This article will explain why machine-learning within AI needs more human input and how digital marketers can ensure algorithmic bias does not destroy marketing efforts.
We are living in an era where digital technologies and machine learning are evolving at a rapid rate. They are being used to make sense of an incomprehensible volume of data about people and the world we live in. Algorithms are making decisions that impact our lives and our future more than ever before. However, it is becoming more and more clear that this is not always being performed in a fair and transparent manner. In some instances, it is actually causing more harm than good.
What is AI?
IBM defines the term artificial intelligence (AI) as any human-like intelligence exhibited by a computer, robot, or other machine. Essentially, it refers to the ability of a machine to mimic the capabilities of the human mind – through experiential learning and examples, recognition, responding to language, making decisions and solving problems – and combining these with other capabilities to perform actions that a human might.
The AI ecosystem is complex. Put simply, think of AI as the universe of computing technology that features anything remotely resembling human intelligence. Within that universe there are machine learning and deep learning applications – models that involve algorithms which are built to make machines learn by themselves and make decisions just like we humans do, but at much greater speed and processing power.
AI is becoming part of our everyday lives and is transforming the digital marketing industry as we know it.
In 2020, Deloitte surveyed executives about their companies’ opinions and practices regarding AI technologies. They found that 67% of respondents are using machine learning today, and 97% were planning to use it within the next year.Deloitte’s State of AI in the Enterprise, 3rd Edition
Machine-Learning Vs Human Intelligence
Machine and deep learning models rely on data inputs which they are then taught to analyse, identify hidden patterns, make classifications, and predict future outcomes.
IBM clarifies that while most machine-learning models are capable of supervised learning that requires human supervision – such as adjustment of the algorithms in the model, deep learning models are capable of unsupervised learning. This means that they can detect patterns in data with minimal human supervision.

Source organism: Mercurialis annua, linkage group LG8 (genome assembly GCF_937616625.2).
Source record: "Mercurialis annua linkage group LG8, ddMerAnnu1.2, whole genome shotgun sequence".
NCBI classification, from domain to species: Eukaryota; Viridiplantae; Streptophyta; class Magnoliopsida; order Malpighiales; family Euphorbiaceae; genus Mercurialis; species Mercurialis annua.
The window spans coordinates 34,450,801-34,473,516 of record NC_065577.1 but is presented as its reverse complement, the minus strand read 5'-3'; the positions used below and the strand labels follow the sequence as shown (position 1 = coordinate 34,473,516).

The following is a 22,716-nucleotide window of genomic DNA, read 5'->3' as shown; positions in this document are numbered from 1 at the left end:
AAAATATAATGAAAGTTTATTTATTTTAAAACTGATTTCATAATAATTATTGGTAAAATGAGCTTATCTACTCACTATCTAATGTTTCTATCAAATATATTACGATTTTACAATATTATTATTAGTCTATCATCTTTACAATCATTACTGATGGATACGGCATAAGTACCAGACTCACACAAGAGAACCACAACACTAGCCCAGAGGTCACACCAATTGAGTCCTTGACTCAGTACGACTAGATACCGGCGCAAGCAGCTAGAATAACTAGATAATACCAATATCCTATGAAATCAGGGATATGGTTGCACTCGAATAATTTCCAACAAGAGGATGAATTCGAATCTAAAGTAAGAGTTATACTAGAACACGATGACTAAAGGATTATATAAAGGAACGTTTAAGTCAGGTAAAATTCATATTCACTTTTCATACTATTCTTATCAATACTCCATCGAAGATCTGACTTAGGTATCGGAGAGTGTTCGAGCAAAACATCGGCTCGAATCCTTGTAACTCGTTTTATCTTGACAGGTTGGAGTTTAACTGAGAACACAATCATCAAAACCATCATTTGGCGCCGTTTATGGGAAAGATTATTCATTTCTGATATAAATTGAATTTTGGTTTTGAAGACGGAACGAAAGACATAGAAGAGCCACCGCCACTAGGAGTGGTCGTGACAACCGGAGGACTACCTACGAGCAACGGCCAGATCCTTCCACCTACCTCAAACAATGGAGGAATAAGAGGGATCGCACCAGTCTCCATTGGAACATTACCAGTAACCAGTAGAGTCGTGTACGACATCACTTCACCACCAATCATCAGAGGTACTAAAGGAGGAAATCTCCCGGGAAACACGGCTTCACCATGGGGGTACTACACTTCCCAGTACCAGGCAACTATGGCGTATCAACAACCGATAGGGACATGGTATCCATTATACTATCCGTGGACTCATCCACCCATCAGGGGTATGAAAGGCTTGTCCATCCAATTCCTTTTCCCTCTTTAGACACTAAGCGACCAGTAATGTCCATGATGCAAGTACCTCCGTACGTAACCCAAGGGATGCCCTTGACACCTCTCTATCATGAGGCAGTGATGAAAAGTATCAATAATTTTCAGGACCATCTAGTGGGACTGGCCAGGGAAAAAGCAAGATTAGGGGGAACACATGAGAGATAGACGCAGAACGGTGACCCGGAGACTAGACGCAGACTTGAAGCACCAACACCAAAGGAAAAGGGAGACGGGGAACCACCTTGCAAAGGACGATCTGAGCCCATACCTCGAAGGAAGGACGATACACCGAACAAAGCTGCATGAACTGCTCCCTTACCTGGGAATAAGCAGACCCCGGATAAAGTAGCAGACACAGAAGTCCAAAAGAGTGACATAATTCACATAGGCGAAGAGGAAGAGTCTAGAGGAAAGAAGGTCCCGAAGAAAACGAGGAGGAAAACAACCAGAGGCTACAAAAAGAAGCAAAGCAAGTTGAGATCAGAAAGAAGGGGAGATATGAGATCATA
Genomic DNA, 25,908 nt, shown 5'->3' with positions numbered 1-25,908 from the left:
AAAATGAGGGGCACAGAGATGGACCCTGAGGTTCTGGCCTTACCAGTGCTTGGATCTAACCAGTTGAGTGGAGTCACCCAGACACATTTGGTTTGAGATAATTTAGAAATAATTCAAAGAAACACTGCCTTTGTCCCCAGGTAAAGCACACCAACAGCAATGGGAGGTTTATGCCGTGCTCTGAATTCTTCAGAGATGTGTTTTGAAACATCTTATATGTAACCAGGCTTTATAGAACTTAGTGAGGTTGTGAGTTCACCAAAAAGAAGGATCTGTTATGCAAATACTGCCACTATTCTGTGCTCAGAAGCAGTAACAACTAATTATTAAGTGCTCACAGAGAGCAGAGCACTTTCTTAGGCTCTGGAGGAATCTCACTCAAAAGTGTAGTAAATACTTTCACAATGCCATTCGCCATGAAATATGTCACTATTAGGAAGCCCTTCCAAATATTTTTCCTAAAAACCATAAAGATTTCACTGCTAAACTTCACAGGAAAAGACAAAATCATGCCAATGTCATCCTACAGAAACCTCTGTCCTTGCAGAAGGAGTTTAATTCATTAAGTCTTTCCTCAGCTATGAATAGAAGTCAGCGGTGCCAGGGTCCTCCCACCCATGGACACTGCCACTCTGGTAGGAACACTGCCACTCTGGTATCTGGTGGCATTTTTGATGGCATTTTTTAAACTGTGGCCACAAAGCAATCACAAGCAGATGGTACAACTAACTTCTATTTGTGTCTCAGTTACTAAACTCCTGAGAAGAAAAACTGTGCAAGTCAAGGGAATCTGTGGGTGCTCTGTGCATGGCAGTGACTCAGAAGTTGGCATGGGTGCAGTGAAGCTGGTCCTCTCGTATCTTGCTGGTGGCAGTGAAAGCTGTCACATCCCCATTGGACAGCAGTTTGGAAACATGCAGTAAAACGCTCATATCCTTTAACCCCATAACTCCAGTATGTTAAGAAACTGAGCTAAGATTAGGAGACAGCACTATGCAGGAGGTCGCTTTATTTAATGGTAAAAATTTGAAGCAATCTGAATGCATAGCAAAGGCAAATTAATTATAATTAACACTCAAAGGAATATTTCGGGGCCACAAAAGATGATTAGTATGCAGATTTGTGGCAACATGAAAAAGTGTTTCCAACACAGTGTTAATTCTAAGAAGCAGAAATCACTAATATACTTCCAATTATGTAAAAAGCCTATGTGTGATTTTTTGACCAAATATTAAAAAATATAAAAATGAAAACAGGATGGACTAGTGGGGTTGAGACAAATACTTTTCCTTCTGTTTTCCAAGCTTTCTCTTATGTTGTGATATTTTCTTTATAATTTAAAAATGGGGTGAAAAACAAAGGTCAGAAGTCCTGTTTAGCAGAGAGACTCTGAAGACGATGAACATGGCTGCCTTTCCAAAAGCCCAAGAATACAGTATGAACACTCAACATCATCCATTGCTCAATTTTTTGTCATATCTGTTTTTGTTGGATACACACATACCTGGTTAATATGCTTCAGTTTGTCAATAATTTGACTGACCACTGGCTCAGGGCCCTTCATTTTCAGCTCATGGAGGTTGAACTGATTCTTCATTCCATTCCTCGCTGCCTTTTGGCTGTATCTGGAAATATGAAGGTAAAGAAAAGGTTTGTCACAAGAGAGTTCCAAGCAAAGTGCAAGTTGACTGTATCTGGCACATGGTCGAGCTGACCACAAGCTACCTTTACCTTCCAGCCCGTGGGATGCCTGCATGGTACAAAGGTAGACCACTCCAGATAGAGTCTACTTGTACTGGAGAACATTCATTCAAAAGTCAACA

This is where we must be cautious and not give AI too much responsibility just yet. Although machines may be able to imitate human behaviour to a certain extent, they lack ‘common sense’ and valuable human judgement. This can result in machine-learning algorithms within AI technologies to amplify and reinforce real-world bias.
How can AI Bias Affect a Marketing Strategy?
Let’s say a model is trained to predict future target markets. The data it is built with must be truly representative of those markets. Unfortunately, this is often not the case. Since the data sets used for algorithms are often extensive, the data used could consider factors that are not a true reflection of who the potential future customers are. For example, algorithmic bias in AI can be manifested as gender bias, racial prejudice and age discrimination. Such errors can cost you not only an entire marketing strategy but also reputational and regulatory damage.
When implementing AI and machine-learning tools, marketers must recognize and mitigate data biases early before they become detrimental to a strategy.Data and AI Algorithm Bias in Growth Marketing, NoGood Growth Marketing Agency
How to Not Let AI Bias Destroy Marketing Efforts
The single most important thing digital marketers can do to mitigate the negative impact of AI bias is to constantly maintain the right level of diverse human involvement throughout the marketing chain. AI can harness remarkable automation and efficiency benefits in marketing efforts, but in its early stages of adoption human attention is crucial.
Marketers can reduce their vulnerability to AI bias in the following ways:
- Rely on as many different, complementary models as possible.
- Be mindful of where your data is coming from and check for misrepresentation in your datasets.
- Diversify your marketing staff and leadership so you can see where your own implicit biases come into play. Note that if the data we feed the machine reflects the history of our own unequal society, there is the risk of programming it to learn our own biases.
The AI Paradox
The paradox of today’s AI-driven marketing is that despite the promise of remarkable automation and other efficiencies from machine-learning, human intelligence remains paramount. Digital marketers must remind themselves that AI is first and foremost artificial. It’s value starts and ends with the input of both human observation and scrutiny.